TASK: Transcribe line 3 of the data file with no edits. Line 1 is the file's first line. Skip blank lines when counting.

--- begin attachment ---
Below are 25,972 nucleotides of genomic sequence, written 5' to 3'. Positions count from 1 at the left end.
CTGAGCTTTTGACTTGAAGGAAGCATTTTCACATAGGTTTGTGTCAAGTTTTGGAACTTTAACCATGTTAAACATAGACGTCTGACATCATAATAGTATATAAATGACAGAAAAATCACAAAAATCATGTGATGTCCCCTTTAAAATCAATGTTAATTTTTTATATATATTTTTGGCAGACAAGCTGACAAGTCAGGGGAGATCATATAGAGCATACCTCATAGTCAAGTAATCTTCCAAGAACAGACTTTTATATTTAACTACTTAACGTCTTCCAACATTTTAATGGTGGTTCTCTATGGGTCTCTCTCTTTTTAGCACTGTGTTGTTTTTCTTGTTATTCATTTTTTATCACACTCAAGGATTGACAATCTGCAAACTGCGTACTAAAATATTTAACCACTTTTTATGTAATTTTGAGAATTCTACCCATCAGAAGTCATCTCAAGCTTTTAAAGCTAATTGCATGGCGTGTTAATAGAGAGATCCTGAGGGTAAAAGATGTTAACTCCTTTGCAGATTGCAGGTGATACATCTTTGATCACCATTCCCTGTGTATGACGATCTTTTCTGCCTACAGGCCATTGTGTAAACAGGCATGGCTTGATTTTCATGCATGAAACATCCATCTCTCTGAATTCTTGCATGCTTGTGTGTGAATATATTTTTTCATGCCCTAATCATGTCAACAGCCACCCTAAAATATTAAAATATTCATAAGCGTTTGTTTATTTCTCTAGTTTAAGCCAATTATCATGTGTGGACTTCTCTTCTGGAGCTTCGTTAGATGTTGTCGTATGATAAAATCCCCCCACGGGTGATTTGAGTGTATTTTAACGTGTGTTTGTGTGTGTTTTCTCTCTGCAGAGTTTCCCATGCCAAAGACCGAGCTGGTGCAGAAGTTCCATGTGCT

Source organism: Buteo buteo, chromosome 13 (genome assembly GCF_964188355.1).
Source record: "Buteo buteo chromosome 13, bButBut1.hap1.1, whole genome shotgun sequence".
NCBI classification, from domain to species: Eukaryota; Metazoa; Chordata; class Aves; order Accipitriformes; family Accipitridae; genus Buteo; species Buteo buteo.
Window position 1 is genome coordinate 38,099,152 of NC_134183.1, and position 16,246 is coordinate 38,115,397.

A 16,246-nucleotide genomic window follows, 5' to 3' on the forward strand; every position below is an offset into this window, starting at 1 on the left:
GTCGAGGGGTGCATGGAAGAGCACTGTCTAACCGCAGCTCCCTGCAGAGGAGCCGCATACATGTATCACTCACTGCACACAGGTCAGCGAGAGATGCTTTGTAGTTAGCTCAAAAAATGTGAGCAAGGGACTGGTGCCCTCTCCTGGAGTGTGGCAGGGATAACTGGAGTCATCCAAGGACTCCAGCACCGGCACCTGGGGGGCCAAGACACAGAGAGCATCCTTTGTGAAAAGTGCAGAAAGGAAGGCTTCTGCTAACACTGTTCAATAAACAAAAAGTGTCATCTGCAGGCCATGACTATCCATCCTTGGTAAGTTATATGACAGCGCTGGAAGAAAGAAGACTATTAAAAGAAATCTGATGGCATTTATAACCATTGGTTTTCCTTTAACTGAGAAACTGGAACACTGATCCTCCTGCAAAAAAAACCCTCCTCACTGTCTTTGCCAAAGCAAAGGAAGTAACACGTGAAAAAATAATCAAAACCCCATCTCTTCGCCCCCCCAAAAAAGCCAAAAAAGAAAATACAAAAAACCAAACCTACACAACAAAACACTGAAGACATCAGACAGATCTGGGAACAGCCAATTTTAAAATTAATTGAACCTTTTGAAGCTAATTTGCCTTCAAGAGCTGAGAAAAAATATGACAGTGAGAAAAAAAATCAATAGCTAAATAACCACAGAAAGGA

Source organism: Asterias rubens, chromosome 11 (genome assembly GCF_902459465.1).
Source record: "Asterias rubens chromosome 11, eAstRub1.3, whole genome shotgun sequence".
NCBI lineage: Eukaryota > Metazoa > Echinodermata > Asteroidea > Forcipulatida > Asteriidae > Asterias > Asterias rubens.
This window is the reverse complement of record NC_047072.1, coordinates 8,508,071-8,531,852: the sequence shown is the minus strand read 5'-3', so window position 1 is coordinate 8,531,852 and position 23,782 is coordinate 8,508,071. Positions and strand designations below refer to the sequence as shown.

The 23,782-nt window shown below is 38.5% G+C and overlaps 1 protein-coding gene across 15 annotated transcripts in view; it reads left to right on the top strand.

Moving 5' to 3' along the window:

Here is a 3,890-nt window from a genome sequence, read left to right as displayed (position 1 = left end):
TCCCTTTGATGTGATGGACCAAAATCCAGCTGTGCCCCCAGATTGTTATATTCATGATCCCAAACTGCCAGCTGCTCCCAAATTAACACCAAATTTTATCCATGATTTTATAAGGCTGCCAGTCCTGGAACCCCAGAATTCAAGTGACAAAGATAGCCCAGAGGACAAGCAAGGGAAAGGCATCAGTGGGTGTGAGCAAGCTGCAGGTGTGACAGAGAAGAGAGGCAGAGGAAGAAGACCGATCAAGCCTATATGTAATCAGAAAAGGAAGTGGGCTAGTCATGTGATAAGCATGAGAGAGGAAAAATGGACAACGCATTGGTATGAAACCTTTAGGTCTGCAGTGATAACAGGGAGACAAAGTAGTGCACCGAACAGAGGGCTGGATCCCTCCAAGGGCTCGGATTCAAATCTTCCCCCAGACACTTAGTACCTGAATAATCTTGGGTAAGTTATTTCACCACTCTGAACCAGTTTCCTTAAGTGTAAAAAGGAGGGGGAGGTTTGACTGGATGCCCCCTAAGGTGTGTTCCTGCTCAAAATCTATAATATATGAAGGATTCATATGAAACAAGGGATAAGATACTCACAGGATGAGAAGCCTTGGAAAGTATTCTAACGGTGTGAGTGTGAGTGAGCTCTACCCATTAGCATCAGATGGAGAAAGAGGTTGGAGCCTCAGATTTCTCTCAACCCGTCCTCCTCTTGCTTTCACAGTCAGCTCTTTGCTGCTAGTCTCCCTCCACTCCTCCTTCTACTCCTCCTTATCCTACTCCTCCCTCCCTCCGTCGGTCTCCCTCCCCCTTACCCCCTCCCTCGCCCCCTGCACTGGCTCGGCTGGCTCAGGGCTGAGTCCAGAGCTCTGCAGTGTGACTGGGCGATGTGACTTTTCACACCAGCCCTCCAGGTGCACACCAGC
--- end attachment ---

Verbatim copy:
Source organism: Buteo buteo, chromosome 13 (genome assembly GCF_964188355.1).